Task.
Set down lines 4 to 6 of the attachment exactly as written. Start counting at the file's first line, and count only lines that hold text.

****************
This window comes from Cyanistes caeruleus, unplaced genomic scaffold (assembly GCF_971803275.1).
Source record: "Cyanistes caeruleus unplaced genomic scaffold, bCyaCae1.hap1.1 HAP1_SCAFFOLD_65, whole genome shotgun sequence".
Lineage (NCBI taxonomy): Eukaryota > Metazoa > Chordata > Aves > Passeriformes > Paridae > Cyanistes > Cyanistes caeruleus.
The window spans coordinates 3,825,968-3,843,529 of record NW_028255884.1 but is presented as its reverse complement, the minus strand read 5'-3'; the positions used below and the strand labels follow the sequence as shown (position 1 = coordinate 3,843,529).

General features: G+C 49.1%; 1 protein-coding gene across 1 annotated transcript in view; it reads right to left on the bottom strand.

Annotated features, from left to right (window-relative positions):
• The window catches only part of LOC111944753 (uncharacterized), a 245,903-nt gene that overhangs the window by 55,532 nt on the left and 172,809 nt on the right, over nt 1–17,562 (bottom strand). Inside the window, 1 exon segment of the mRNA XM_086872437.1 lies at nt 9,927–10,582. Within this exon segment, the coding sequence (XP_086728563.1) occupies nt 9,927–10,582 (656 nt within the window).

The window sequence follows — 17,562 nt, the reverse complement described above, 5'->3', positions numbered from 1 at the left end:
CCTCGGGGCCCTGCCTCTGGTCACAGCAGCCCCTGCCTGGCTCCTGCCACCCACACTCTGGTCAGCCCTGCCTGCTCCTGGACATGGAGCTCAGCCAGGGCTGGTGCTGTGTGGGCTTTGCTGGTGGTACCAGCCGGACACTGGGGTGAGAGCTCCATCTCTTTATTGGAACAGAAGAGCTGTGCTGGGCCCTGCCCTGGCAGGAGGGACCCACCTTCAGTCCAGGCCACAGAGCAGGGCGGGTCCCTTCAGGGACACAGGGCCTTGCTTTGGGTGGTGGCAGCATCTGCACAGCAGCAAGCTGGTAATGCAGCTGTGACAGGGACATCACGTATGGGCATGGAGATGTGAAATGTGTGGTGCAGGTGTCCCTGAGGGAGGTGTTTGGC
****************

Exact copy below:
The window spans coordinates 3,825,968-3,843,529 of record NW_028255884.1 but is presented as its reverse complement, the minus strand read 5'-3'; the positions used below and the strand labels follow the sequence as shown (position 1 = coordinate 3,843,529).

General features: G+C 49.1%; 1 protein-coding gene across 1 annotated transcript in view; it reads right to left on the bottom strand.

Annotated features, from left to right (window-relative positions):